Parents can receive child benefit for their children with a disability without age limits if the child is unable to support themselves due to a physical, mental or psychological disability.
Child benefit is primarily intended to benefit children. For this reason, legislation has set age limits up to which parents can receive child benefit. However, there are exceptions to the age limits for people with disabilities, meaning that the state can pay child benefit for life under certain conditions.
The prerequisite for this is that the child with a disability (1.) is not in a position to meet their living expenses (2.) from their own resources (3.). The existing disability must be decisive for this (4.).
- Date of onset of the disability
It is important that the child’s disability is recognized before the has reached the age of 25. If the child was born up to and including 1982, the limit is at the age of 26 years of age, i.e. until the day before the 27th birthday. For this calculation, it is not the time at which the disability is known, but the time at which it is discovered that is decisive.
- Necessary living requirements
The necessary living requirements for a child with a disability are made up of the general living requirements and the individual additional requirements due to the disability. The amount of the general requirement is determined by the legislator through the so-called basic tax-free allowance. The additional requirement is determined on the basis of the additional financial costs caused by the disability.
- Do not pay from your own resources
The child with a disability must not be able to finance the necessary living expenses from their own resources. The child’s financial resources include the net disposable income and benefits from third parties such as care allowance, integration assistance or travel allowances. Important: The ability to support oneself does not have to be present at the time of the onset of the disability, but may have ceased at a later date.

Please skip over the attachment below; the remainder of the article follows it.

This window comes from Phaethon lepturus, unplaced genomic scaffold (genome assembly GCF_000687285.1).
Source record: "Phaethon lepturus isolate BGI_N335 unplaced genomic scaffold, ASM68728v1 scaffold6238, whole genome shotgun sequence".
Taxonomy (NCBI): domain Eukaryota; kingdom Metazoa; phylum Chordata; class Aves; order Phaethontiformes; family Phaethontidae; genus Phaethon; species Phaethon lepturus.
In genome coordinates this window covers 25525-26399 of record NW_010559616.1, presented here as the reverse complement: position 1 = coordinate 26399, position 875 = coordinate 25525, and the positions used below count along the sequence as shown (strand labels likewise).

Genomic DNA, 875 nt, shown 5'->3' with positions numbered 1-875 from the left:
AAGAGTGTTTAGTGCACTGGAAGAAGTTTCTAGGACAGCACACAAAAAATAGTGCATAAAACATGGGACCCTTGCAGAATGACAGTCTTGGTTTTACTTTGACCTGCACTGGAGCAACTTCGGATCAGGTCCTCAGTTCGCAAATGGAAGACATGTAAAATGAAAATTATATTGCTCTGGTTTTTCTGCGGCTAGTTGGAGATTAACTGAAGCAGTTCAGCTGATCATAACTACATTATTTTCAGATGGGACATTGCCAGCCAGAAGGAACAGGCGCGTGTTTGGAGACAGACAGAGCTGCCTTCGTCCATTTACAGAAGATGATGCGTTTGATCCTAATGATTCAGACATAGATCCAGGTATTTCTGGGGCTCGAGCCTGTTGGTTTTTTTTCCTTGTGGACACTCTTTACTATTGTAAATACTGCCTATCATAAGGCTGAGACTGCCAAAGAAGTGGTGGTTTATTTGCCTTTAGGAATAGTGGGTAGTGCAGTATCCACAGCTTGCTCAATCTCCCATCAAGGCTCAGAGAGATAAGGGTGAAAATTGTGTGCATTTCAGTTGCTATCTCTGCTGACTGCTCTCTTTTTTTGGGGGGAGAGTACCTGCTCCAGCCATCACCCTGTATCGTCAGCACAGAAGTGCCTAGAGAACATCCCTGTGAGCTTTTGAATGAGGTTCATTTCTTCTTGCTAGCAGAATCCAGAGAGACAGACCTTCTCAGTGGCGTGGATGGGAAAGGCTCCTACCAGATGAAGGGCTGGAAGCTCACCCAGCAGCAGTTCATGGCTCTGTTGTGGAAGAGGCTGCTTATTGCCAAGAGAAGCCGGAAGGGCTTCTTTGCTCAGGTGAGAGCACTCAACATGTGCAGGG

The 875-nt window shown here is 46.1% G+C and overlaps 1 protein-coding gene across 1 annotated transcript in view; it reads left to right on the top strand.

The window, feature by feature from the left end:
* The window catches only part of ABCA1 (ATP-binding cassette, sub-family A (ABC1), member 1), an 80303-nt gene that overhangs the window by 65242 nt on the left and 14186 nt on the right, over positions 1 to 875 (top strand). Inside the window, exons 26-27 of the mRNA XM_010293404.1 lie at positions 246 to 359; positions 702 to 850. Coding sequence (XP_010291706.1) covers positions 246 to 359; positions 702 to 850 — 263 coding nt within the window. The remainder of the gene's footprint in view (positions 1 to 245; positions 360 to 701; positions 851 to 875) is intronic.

- Decisive disability
The existing disability must be the decisive factor (cause) for the child not being able to meet the necessary living expenses from its own financial resources. As a rule, this is the case if the child is receiving a pension due to a full reduction in earning capacity or has a degree of disability (GdB) of at least 50 (in conjunction with special circumstances that make it appear impossible for the child to be gainfully employed in the general labor market).
Application and receipt
Parents always apply for child benefit for a disabled child at the family benefits office of the Federal Employment Agency (even if the child is an adult with a disability).
Diversion by the social welfare office
If the child with a disability lives in a special form of accommodation (inpatient facility for integration assistance), the social welfare office sometimes tries to receive the child benefit directly. This is called diversion of child benefit by the social welfare office. However, if the parents have actual costs for the child, the child benefit must be paid to the parents.
Payment of child benefit to the child
Parents often forward incoming child benefit payments directly to their adult children – but caution is advised here under certain circumstances. If the child receives basic security benefits, the child benefit will be offset against this, which would lead to a reduction in social benefits.
Tip: It is therefore advisable for parents to leave the child benefit in their account, even if the social welfare office demands that the parents forward the child benefit to the disabled child – which the parents are not obliged to do!